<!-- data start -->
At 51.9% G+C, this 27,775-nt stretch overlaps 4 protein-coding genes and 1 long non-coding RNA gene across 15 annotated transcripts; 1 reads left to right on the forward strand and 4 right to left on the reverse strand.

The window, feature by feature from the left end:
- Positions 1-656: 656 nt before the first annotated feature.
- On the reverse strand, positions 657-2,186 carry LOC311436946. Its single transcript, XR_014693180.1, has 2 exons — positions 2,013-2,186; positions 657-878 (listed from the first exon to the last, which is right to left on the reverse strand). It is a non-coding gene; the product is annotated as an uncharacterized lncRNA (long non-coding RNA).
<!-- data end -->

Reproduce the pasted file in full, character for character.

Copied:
At 51.9% G+C, this 27,775-nt stretch overlaps 4 protein-coding genes and 1 long non-coding RNA gene across 15 annotated transcripts; 1 reads left to right on the forward strand and 4 right to left on the reverse strand.

The window, feature by feature from the left end:
- Positions 1-656: 656 nt before the first annotated feature.
- On the reverse strand, positions 657-2,186 carry LOC311436946. Its single transcript, XR_014693180.1, has 2 exons — positions 2,013-2,186; positions 657-878 (listed from the first exon to the last, which is right to left on the reverse strand). It is a non-coding gene; the product is annotated as an uncharacterized lncRNA (long non-coding RNA).